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Webinar

Shaping the international leaders of the future

Education ·

SUR in English brought together representatives of three schools to discuss how children are best prepared for university and the workplace

Rachel Haynes

Monday, 13 March 2023, 11:19

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Independence, social skills, critical thinking, responsibility, creativity, imagination, adaptability and, of course, academic excellence.

Those are some of the shared goals of the three committed professionals who got together on Monday morning this week for a webinar to discuss how their schools are shaping the leaders of the future, and, in the process, helping to create a better world.

Sunny View School

Victoria Midmer is headteacher at Sunny View School in Torremolinos, a family school founded 55 years ago. Today, with some 800 students of around 40 nationalities and ages ranging between one and 18, the school offers a British education, teaching the English national curriculum as well as offering the Spanish secondary education certificate.

“We prioritise relationships between students, teachers and parents,” said the headteacher, adding, “The fact that many of the parents of our current students came to the school themselves is a reflection of the excellent reputation the school has.”

Sunny View is one of the original members of Nabss (National association of British schools inSpain) as well, as being accredited by the Spanish ministry of education, and stands on a spacious site in El Pinillo, just outside the town.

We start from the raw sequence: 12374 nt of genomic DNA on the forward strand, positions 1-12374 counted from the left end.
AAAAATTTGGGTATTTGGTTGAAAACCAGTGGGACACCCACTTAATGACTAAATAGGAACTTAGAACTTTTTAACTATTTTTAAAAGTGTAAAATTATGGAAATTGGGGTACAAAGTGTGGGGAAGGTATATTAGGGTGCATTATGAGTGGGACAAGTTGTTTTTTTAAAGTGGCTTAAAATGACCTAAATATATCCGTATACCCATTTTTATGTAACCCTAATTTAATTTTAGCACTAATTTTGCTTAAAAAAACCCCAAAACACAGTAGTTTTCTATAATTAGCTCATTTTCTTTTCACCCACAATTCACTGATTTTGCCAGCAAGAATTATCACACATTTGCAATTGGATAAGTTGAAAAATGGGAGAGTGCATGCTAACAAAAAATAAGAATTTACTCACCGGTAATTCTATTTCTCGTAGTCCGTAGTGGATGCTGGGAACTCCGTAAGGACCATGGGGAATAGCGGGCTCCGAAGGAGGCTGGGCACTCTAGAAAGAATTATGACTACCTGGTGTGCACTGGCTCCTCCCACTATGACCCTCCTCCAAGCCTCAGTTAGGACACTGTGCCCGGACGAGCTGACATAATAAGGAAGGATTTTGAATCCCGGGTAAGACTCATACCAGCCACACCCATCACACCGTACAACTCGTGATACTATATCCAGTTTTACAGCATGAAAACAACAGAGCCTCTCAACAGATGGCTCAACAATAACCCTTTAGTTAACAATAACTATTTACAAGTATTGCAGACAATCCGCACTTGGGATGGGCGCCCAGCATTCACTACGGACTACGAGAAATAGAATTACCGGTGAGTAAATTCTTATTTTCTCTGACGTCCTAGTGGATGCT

“We foster a positive, challenging and stimulating environment where the children are confident, independent learners”

Victoria Midmer

Headteacher, Sunny View School

Almuñécar International School

Fiona Jacobs is headteacher at Almuñécar International School, a smaller British school with 255 students on the Costa Tropical, just across the Malaga-Granada provincial border. The school was set up in 1989 by a group of parents, some of whom are still involved today, this time, taking their grandchildren.

With children aged between three and 18, the school offers the British curriculum as well as Spanish language and Spanish culture. “We try to give a wide range of subject options to give maximum opportunities,” said Jacobs.

She added that the school uses the strong image of “roots and wings: roots to create a sense of belonging , ideas, security, confidence; and wings where we encourage students to make choices.”

“One of the main things is opening eyes to what is available, allowing them to have open-mindedness and preparing them for the world of work”

Fiona Jacobs

Headteacher, Almuñécar International School

Phoenix College Málaga

James Riley is one of the three co-directors of Phoenix College Málaga, a small sixth form college in the city centre.

Formed in the 2017-2018 school year, this “bridge between school and university” is unique inSpain, explained Riley. The college offers British A-level subjects as well as the Spanish PCE courses, so that students can go on to universities in Spain, Britain, Ireland, USA and around Europe. The school’s directors and the rest of the teachers have all been in Malaga for more than 20 years, explained Riley, offering vast experience to their 35 to 40 students divided between Year 12 and 13, a number that “is perfect for us”, he added.